Family Research Council

Marco Rubio: The New Doug Hoffman

It looks like the Right, fresh off its "victory" in backing Doug Hoffman in New York, is now focusing its attention on the Florida Senate primary race between Gov. Charlie Crist and right-wing darling Marco Rubio.

Mike Huckabee endorsed Rubio months ago and he's already received support from the National Review. Now the Club for Growth is getting involved in the race:

The Club for Growth took a major step Thursday toward backing Marco Rubio in Florida’s GOP Senate primary, launching an ad against Gov. Charlie Crist.

The ad criticizes Crist for saying this week that he didn’t, in fact, support President Barack Obama’s stimulus plan.

“Since Charlie Crist helped pass Barack Obama’s spending program, nearly 200,000 Floridians have lost their jobs,” the ad states. “Unemployment is the highest in decades. Personal income’s down. And the deficit in Washington is three times larger.”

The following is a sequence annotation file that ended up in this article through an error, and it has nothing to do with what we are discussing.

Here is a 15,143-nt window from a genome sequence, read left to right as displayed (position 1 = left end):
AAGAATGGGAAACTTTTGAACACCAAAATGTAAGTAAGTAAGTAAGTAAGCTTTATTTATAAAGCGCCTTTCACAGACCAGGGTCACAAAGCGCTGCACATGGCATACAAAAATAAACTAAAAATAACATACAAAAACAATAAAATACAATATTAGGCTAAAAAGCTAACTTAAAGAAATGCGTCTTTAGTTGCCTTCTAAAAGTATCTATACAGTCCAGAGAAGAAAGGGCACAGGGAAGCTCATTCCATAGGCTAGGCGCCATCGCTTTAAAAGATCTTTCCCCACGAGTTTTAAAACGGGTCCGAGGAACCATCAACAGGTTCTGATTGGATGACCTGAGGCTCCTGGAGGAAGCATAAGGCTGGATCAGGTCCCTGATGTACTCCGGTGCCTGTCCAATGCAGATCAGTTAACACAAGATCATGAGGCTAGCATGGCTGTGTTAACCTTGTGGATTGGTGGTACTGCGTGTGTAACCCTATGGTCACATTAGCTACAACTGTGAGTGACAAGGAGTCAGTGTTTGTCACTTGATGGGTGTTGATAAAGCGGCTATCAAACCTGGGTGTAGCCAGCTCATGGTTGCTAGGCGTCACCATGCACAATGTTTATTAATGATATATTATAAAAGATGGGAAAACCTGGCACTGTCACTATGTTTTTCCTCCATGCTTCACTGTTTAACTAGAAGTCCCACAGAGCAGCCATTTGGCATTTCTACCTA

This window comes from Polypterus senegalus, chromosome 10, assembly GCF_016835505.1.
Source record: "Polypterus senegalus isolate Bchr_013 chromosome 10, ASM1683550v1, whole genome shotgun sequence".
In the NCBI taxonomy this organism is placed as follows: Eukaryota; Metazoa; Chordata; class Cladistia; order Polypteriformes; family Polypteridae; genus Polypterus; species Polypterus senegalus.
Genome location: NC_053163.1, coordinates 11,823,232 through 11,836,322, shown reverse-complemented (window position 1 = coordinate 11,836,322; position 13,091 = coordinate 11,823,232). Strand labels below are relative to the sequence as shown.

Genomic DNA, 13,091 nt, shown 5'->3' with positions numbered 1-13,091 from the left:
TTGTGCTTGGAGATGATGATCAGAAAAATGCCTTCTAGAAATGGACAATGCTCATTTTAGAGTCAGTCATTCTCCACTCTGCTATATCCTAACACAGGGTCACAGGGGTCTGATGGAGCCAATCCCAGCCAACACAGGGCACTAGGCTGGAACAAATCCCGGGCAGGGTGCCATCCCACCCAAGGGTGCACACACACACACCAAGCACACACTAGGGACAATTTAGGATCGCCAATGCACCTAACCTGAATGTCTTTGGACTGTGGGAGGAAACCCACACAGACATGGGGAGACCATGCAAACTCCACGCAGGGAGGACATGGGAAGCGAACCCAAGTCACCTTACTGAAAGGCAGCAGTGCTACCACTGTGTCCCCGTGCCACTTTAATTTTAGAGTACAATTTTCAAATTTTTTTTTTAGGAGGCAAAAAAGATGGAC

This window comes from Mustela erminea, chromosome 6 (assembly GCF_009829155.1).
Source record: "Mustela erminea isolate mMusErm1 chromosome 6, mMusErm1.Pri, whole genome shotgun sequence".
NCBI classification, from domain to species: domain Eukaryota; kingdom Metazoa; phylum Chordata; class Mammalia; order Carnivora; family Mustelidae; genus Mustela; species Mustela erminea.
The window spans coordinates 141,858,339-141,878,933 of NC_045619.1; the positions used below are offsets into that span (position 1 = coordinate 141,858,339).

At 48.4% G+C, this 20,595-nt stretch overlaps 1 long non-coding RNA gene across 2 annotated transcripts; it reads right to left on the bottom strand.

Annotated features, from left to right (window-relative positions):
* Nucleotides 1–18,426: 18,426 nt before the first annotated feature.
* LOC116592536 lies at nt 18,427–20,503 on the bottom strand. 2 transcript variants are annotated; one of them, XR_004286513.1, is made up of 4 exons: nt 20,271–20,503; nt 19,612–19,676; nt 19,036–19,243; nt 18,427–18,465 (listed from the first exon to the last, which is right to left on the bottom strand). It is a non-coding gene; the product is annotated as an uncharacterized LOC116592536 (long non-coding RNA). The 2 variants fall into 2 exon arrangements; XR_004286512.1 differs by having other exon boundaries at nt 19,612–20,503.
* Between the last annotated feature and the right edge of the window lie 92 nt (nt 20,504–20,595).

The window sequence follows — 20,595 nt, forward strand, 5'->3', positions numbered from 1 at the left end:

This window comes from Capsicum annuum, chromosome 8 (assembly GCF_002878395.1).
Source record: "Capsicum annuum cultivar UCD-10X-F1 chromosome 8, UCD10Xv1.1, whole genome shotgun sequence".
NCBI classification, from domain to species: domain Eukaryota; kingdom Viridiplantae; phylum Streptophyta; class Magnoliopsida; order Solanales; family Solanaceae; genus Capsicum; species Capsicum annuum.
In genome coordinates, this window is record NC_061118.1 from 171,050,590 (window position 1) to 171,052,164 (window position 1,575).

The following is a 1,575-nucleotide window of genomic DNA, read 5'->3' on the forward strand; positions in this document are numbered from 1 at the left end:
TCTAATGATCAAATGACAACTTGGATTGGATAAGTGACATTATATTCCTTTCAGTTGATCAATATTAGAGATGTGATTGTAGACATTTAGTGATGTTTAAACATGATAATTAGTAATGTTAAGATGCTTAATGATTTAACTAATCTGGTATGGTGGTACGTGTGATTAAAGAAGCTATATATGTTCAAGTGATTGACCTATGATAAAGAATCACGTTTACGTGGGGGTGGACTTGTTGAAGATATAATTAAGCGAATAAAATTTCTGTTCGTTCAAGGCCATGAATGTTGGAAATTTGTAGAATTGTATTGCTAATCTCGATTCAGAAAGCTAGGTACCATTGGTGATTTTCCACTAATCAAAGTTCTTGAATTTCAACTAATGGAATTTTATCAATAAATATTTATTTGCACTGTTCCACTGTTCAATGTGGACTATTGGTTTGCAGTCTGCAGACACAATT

The ad is not yet on TV but is slated for an ad buy, a Club spokesman said.

And today, the Family Research Council Action PAC officially endorsed Rubio as well:

Today FRC Action PAC, the political action committee connected to Family Research Council Action, is endorsing Marco Rubio for the U.S. Senate representing Florida. Tony Perkins, President of FRC Action, made the following statement:

"Marco Rubio has been a true friend of the family and the culture of life as a state legislator in Florida. Senators who will fight to defend the family against the radical leadership in the Senate are crucial to the future of our country.